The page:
Some would ask, "Why would He bother with this degree of sovereignty?  Why should God be concerned about the shape of a dust cloud in some galaxy which science can barely even recognize across the cold marches of space?"  To this, we simply respond, why would He not?  God is not overburdening Himself in the maintainence of billions of galaxies and all they contain, is He?  Was His intellect taxed to the breaking point as He spun His all-encompassing plan?  Does He now wish He had just a few more hands (like parents everywhere do) so He could get more done with greater care?  Of course not!  His sovereign plans were planned and are executed with perfection; they subjugate every atom in the universe, and for God, this is easy.

2.  God's omnipotence is exalted.  These familiar words open God's Word:  "In the beginning God created the heavens and the earth."  Consider such understated words in the light of our incomprehensibly vast cosmos!  We further discover in Genesis 1 that God created all things from nothing, that He used mere words, only powerful pronouncement, to create all things, and that He fashioned the heavens in a single day:  perfect power personified. 

Our Lord applies that infinite might in His sovereign rule over all things.  The fact that His power is infinite means that He can distribute that power across every single atom in the universe, and He is still applying infinite power to every atom.  Our powers of explanation simply come unhinged at such lofty notions.

Science, then, continues to grow our understanding of the universe, and, as a result, continues to grow our wonder toward the God of all things, the divine Architect of these wonders, which have been laid up quietly in His keeping through the millennia, until we were able to see them.  Science, which so often seeks to turn God to flinders, is a gift from God to help to describe His own glory - incredible.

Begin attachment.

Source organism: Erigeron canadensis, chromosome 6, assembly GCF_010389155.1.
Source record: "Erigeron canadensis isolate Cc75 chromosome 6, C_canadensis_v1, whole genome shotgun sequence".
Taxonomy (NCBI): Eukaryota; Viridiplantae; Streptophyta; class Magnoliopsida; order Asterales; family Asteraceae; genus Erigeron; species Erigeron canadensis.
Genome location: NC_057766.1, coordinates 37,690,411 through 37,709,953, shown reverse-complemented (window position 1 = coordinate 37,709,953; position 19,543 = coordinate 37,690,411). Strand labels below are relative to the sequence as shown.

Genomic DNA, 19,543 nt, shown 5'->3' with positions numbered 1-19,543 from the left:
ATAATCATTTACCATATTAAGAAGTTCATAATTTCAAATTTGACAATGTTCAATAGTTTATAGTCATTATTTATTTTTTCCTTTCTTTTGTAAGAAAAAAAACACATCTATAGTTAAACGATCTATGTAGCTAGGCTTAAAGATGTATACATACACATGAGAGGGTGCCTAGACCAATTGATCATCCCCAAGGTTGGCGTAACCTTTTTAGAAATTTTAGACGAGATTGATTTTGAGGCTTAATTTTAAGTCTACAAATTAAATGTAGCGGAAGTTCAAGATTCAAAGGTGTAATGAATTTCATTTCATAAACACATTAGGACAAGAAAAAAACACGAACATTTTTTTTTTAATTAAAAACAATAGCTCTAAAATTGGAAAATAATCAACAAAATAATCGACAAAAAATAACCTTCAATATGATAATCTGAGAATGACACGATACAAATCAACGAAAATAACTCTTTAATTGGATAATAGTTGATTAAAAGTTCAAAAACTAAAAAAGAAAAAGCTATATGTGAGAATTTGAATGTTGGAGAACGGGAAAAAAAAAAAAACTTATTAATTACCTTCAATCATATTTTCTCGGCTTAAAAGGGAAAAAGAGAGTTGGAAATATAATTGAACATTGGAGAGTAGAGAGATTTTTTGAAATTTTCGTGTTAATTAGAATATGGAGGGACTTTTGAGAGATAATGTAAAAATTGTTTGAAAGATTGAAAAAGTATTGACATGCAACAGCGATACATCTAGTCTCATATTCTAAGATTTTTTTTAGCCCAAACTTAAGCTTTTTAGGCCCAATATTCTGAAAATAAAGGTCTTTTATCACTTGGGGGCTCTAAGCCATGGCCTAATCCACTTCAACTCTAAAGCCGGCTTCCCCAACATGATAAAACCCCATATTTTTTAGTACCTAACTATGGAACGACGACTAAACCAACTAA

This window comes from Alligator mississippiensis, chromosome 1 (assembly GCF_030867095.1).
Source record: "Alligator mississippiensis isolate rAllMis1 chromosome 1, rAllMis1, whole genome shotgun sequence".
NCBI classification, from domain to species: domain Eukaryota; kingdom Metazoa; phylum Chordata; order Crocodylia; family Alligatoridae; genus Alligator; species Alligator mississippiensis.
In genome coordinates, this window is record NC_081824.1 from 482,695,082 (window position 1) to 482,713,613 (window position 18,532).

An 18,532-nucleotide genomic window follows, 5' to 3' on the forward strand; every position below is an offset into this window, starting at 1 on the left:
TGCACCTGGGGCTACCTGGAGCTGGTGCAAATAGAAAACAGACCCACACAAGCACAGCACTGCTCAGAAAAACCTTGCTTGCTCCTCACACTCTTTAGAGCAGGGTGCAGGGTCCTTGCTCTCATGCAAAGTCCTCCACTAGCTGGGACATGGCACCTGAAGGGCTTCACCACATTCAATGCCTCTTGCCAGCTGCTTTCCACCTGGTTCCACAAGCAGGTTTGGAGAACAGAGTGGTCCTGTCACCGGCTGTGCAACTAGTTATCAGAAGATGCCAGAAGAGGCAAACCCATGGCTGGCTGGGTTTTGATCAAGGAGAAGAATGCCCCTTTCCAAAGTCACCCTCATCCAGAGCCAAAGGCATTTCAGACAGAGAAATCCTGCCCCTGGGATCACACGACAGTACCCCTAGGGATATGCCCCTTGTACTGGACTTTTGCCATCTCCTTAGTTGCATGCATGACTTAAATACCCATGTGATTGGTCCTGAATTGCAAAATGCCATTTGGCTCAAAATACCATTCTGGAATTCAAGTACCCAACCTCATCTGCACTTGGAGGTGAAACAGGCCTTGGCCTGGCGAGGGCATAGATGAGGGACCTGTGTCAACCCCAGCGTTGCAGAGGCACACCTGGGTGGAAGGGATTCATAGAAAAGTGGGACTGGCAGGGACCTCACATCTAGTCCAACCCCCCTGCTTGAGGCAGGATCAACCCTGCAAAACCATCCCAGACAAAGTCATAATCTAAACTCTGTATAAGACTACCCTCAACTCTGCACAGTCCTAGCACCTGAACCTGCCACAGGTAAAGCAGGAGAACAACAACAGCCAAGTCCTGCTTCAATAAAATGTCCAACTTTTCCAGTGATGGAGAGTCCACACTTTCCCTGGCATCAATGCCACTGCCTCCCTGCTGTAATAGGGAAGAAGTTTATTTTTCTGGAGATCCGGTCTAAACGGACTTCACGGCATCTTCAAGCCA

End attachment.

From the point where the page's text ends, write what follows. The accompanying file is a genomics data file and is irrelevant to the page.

I want the Creator and Keeper of all things for my God.  The One whose very words causes the entire cosmos to endure (Heb. 1:3), the One who does as He pleases with that overwhelming sovereignty (Ps. 135:6, Rom. 8:28), the One who declares as Creator that He alone is God, and that we ought to turn to Him alone (Is. 45:22) - this is the God we are privileged to serve, brothers and sisters. 

Thus says the Lord, your Redeemer, and the one who formed you from the womb,

"I, the Lord, am the maker of all things,
Stretching out the heavens by Myself
And spreading out the earth all alone,
Causing the omens of boasters to fail,
Making fools out of diviners,
Causing wise men to draw back
And turning their knowledge into foolishness,
Confirming the word of His servant
And performing the purpose of His messengers.
It is I who says of Jerusalem, ‘She shall be inhabited!’
And of the cities of Judah, ‘They shall be built.’
And I will raise up her ruins again."
     - Isaiah 44:24-26

1 The text of this website provides good insight on this and other matters.